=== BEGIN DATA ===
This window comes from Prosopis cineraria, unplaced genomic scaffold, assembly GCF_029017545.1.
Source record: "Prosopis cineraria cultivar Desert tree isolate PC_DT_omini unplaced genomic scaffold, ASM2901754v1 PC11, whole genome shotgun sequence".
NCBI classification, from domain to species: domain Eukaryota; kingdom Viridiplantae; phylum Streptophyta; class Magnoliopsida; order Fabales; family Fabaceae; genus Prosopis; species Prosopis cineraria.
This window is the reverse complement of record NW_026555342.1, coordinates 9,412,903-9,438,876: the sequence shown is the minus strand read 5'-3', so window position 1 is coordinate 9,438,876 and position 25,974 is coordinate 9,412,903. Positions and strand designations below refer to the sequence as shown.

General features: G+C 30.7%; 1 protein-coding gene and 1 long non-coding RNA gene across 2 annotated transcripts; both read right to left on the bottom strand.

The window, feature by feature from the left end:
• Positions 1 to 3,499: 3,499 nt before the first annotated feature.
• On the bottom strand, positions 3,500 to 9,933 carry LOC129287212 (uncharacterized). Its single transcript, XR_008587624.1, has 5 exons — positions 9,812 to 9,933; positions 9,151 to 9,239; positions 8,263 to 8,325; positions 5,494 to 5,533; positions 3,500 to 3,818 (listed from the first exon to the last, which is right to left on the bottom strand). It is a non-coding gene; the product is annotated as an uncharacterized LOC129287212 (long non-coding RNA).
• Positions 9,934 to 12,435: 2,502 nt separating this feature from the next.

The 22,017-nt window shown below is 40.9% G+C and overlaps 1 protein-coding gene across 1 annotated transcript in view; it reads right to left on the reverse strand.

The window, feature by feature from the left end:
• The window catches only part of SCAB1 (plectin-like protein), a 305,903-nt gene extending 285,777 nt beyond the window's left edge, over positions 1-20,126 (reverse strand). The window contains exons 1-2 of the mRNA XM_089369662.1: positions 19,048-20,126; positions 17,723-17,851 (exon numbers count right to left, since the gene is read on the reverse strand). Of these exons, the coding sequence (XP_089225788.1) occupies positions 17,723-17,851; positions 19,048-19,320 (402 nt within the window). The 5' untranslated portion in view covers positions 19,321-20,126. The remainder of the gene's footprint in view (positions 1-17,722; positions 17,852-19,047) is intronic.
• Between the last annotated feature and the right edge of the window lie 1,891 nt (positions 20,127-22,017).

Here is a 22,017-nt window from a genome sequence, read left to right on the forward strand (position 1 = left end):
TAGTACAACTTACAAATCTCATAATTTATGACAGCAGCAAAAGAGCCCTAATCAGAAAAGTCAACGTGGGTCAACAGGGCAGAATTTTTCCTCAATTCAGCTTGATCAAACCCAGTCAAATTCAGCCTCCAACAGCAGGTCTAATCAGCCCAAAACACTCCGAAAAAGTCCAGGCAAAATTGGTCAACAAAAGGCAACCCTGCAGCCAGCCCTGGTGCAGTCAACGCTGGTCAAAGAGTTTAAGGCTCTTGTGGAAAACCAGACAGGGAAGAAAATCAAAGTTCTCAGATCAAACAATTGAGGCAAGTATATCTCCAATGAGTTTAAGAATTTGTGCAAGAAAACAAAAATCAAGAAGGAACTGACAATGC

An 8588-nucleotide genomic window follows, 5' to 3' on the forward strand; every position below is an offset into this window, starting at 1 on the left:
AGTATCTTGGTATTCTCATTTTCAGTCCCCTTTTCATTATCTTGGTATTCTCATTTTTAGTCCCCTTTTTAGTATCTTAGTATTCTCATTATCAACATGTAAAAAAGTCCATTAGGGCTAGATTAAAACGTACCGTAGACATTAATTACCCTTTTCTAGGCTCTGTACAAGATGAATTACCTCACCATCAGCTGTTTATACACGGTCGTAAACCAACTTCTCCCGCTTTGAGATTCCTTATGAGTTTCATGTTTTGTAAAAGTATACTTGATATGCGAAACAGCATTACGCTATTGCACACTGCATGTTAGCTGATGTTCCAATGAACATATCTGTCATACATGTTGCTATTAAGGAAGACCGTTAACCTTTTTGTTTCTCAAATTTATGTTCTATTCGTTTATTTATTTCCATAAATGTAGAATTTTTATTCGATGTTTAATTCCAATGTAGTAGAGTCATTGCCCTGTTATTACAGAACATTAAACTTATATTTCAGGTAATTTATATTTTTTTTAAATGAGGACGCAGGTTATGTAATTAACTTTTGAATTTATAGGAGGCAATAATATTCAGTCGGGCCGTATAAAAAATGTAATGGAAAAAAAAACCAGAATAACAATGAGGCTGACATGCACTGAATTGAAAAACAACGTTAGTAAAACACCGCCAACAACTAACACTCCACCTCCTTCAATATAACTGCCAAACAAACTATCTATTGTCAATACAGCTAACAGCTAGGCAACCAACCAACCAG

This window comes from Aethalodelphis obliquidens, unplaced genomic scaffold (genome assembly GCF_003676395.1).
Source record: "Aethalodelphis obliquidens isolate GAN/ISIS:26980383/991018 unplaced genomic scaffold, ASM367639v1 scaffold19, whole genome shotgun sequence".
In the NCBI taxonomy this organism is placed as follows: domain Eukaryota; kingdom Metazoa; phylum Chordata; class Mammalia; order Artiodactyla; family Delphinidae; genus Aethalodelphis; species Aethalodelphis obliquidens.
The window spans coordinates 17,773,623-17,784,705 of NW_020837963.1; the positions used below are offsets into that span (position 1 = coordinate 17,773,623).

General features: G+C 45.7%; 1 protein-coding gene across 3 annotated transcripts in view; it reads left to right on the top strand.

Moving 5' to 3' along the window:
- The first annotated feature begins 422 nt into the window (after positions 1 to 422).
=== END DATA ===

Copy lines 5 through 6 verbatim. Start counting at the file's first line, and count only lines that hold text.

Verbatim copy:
General features: G+C 30.7%; 1 protein-coding gene and 1 long non-coding RNA gene across 2 annotated transcripts; both read right to left on the bottom strand.

The window, feature by feature from the left end: